Primrose family (Primulaceae)
Description: This herbaceous perennial plant is 1-2' tall and more or less erect. Initially, it consists of a rosette of leaves that are rather angular and orbicular. Later, a central stem develops that is 4-angled and smooth. The opposite leaves are up to 5" long and ¾" across. They are lanceolate or narrowly ovate, and often fold upward along the length of the central vein. Their margins are usually smooth (although sometimes ciliate), and there are no hairs, except toward the base of each leaf. These leaves are sessile against the stem, or they have short petioles with a few coarse hairs. The uppermost leaves at the top of a plant are usually whorled. The underside of each leaf is light or whitish green, but eventually becomes darker with age. There are a few short side stems in the upper half of the plant. From 1-4 nodding flowers develop from the upper axils of the leaves, each with its own pedicel. Each flower is about ¾" across, with 5 narrowly triangular green sepals, 5 yellow petals, and 5 yellowish orange stamens. The petals are well-rounded, but their outer edges are often ragged and may have conspicuous tips. Toward the center of the flower, there is a patch of orange surrounding the upper portion of the pistil. The blooming period occurs from early to mid-summer and lasts about a month. There is no noticeable fragrance. The flowers are replaced by spheroid capsules with slender spike-like tips. A fully developed capsule is about the same heighth as the surrounding sepals. The root system consists of a taproot and rhizomes that form little plantlets. This plant often forms small colonies by means of vegetative reproduction.
Cultivation: The preference is partial to full sun, and moist to mesic conditions. This plant usually grows in a loam or clay-loam soil, but it can tolerate soil with sandy or rocky material as well. The foliage is rarely bothered by disease; occasionally insects nibble the edges of the leaves.
Range & Habitat: The native Lance-Leaved Loosestrife occurs in most areas of Illinois, except for a few north-central counties and scattered counties elsewhere (see Distribution Map). Although widely distributed, it is an occasional plant. Habitats include moist to mesic black soil prairies, open woodlands, thickets, swamps, gravelly seeps, limestone glades, and old fields with hardpan clay or sandy soil.
Faunal Associations: The flowers of the Lysimachia spp. (Yellow-Flowered Loosestrifes) are unusual in that they produce a floral oil, rather than nectar. Because of this, they attract the short-tongued Melittid bee, Macropsis steironematis. This oligolectic bee collects both the floral oil and pollen and forms a pollen-ball that becomes the food of its developing bee-larvae. Otherwise, the flowers attract few insects, except for the occasional visitor seeking pollen from the anthers. Information about Lance-Leaved Loosestrife's relation to birds and mammals does not appear to be readily accessible at the present time.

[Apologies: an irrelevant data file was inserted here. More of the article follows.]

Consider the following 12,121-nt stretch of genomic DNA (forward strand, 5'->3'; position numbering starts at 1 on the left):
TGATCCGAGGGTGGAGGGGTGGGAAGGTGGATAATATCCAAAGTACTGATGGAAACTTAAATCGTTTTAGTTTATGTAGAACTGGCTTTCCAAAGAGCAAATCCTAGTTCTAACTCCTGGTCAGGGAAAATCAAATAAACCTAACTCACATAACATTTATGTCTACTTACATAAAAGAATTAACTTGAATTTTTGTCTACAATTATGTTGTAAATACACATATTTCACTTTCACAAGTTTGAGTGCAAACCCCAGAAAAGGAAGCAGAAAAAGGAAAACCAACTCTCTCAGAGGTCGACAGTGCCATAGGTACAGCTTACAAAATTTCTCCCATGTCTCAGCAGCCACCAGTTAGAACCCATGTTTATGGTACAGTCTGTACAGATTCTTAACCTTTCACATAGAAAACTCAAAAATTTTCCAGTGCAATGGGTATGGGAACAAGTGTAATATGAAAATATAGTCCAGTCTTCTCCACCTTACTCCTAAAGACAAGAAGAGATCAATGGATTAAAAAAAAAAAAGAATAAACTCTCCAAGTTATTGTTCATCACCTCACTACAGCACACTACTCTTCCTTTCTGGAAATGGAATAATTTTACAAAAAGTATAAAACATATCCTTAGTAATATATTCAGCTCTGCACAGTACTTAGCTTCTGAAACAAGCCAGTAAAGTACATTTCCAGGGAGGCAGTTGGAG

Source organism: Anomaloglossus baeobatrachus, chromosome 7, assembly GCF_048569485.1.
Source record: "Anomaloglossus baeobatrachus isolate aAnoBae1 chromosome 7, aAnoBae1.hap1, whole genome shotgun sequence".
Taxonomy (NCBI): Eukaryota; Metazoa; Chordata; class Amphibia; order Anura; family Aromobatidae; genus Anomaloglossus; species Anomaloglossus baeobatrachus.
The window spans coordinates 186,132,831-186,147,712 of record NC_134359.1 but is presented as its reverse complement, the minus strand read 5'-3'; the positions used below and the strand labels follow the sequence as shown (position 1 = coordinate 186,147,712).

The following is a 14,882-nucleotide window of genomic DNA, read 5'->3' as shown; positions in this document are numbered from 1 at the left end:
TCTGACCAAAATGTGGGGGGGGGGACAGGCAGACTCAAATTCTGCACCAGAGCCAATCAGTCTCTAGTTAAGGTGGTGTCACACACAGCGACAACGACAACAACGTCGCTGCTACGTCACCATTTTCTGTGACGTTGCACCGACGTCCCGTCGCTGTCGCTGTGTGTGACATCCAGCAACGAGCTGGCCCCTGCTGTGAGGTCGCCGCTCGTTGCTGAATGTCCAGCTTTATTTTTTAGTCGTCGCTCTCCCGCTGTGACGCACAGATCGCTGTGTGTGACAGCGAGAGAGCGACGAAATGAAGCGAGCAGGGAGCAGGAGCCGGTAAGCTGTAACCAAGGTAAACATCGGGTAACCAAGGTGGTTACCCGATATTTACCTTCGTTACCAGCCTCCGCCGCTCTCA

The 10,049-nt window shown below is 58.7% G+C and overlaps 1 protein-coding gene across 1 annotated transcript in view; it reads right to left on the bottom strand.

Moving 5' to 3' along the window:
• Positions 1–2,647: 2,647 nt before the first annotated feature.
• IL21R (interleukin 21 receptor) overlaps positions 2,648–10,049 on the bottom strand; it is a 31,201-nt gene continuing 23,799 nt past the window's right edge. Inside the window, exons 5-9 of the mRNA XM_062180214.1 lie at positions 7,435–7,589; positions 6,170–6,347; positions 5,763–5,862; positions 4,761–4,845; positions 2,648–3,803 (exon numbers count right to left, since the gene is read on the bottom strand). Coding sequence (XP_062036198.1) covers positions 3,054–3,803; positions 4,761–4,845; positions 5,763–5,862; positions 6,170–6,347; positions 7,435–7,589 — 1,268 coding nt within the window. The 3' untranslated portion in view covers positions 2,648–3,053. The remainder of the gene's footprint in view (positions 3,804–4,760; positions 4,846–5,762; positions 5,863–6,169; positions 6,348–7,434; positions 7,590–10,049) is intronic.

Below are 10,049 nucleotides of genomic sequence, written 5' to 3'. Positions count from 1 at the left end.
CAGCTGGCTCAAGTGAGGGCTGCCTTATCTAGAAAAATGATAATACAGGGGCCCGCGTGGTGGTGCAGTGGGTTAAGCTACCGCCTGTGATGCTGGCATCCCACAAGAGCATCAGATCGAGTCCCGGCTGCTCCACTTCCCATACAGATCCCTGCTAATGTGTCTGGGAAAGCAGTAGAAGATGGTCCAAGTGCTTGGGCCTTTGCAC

Photographic Location: The photographs were taken at the Prospect Cemetery Prairie in Ford County, Illinois, where there was a small colony of plants growing in mesic black soil prairie.
Comments: This plant would be more attractive to humans if the flowers did not hang downward. The nodding characteristic of some flowers is often a sign that the primary pollinators are bees, which are more willing to hang upside down on the protruding structures of a flower in order to obtain whatever food source they are seeking. This characteristic may also protect the nectar or floral oil from rainfall. Lance-Leaved Loosestrife can be distinguished from other loosestrifes primarily by its opposite leaves, which are sessile or have very short petioles. The height of the mature seed capsules is about the same as the height of the surrounding calyx segments, while in other Lysimachia spp. they are often unequal. The species Lysimachia hybrida, which used to be considered a variety of Lance-Leaved Loosestrife, has a similar appearance. However, Lysimachia hybrida is supposed to have somewhat longer petioles, somewhat broader leaves, and the undersides of its leaves are green rather than light or whitish green, even in younger leaves.